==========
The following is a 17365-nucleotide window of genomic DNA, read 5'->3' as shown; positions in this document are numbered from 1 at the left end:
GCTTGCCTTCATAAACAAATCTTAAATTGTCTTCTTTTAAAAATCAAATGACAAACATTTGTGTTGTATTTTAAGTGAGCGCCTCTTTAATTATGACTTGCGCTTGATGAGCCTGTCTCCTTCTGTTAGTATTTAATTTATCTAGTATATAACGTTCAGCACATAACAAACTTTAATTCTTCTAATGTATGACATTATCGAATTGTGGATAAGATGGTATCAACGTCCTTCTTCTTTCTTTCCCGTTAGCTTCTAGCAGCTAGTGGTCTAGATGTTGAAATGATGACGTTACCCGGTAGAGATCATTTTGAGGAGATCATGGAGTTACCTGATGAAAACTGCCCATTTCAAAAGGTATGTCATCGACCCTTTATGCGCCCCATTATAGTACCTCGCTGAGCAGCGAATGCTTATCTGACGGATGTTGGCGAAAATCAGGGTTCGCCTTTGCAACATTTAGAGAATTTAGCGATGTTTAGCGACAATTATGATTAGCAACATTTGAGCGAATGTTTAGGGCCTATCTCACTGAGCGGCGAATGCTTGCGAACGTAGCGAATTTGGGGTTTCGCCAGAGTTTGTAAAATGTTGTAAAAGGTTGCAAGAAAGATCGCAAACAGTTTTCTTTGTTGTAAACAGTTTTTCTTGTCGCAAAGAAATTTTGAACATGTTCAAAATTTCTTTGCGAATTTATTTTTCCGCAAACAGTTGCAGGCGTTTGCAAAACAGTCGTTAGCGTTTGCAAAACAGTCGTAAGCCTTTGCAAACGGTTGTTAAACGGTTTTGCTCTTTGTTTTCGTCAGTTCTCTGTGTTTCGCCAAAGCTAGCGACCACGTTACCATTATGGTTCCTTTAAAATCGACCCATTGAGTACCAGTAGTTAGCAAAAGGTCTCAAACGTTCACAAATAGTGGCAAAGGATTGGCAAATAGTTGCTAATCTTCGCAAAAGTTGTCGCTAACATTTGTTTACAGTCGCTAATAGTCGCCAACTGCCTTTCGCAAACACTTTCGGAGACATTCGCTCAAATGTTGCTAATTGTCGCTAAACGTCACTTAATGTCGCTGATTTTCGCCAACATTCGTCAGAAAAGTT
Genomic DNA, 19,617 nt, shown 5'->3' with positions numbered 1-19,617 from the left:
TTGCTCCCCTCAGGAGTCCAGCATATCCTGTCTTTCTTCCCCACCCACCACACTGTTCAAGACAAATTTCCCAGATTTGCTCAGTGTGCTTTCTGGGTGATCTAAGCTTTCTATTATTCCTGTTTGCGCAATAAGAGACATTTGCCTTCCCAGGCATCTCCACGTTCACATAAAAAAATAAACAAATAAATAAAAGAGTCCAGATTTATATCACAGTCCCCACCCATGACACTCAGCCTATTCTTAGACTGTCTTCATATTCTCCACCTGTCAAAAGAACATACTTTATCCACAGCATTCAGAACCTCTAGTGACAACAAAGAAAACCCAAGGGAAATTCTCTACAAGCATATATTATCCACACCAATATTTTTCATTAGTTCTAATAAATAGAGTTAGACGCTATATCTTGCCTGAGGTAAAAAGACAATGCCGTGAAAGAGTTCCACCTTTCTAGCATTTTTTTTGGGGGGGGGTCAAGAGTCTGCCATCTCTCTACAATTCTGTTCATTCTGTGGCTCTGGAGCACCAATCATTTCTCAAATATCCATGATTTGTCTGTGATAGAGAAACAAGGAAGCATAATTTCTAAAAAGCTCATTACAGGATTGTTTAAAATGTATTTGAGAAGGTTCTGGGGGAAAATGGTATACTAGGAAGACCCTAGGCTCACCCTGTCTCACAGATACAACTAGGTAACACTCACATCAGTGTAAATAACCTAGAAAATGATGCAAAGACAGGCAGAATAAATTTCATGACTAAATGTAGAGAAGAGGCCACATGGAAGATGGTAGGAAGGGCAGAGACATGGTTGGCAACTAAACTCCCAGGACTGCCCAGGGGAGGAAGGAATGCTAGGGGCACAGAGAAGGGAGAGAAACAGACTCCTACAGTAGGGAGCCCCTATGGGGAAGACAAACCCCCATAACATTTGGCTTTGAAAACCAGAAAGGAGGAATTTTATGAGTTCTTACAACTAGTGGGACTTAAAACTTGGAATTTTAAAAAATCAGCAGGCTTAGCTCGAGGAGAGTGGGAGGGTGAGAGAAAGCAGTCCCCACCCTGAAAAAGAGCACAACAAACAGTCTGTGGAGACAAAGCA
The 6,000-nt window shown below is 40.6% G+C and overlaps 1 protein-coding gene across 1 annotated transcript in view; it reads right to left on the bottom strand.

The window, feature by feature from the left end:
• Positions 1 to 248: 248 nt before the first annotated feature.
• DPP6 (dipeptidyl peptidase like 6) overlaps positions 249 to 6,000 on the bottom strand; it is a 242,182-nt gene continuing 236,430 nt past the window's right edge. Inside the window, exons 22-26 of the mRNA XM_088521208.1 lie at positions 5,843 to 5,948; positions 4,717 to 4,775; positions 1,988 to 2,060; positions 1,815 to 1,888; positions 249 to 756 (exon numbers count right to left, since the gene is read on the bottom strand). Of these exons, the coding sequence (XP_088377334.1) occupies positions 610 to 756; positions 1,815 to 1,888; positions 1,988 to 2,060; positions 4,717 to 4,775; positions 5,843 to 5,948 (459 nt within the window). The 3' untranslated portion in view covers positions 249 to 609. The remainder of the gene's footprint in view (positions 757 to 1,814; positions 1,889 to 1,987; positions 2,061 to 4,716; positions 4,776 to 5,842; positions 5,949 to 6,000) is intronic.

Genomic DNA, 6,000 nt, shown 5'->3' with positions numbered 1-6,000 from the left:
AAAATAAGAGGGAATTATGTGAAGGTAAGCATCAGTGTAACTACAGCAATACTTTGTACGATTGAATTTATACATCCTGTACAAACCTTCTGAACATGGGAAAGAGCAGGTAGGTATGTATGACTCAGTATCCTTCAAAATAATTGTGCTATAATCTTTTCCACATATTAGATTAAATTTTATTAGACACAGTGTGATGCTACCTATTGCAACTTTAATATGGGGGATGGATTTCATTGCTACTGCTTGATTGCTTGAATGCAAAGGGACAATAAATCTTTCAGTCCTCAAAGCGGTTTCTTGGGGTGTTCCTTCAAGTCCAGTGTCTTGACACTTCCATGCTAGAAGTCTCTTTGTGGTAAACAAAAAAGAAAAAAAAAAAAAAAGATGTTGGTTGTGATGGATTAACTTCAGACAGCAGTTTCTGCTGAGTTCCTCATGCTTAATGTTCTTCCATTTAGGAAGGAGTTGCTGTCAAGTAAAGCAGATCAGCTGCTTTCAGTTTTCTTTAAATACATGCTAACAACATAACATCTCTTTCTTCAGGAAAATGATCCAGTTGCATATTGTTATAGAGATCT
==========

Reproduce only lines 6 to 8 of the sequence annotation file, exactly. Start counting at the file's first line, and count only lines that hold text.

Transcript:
The window, feature by feature from the left end:
• Positions 1 to 248: 248 nt before the first annotated feature.
• DPP6 (dipeptidyl peptidase like 6) overlaps positions 249 to 6,000 on the bottom strand; it is a 242,182-nt gene continuing 236,430 nt past the window's right edge. Inside the window, exons 22-26 of the mRNA XM_088521208.1 lie at positions 5,843 to 5,948; positions 4,717 to 4,775; positions 1,988 to 2,060; positions 1,815 to 1,888; positions 249 to 756 (exon numbers count right to left, since the gene is read on the bottom strand). Of these exons, the coding sequence (XP_088377334.1) occupies positions 610 to 756; positions 1,815 to 1,888; positions 1,988 to 2,060; positions 4,717 to 4,775; positions 5,843 to 5,948 (459 nt within the window). The 3' untranslated portion in view covers positions 249 to 609. The remainder of the gene's footprint in view (positions 757 to 1,814; positions 1,889 to 1,987; positions 2,061 to 4,716; positions 4,776 to 5,842; positions 5,949 to 6,000) is intronic.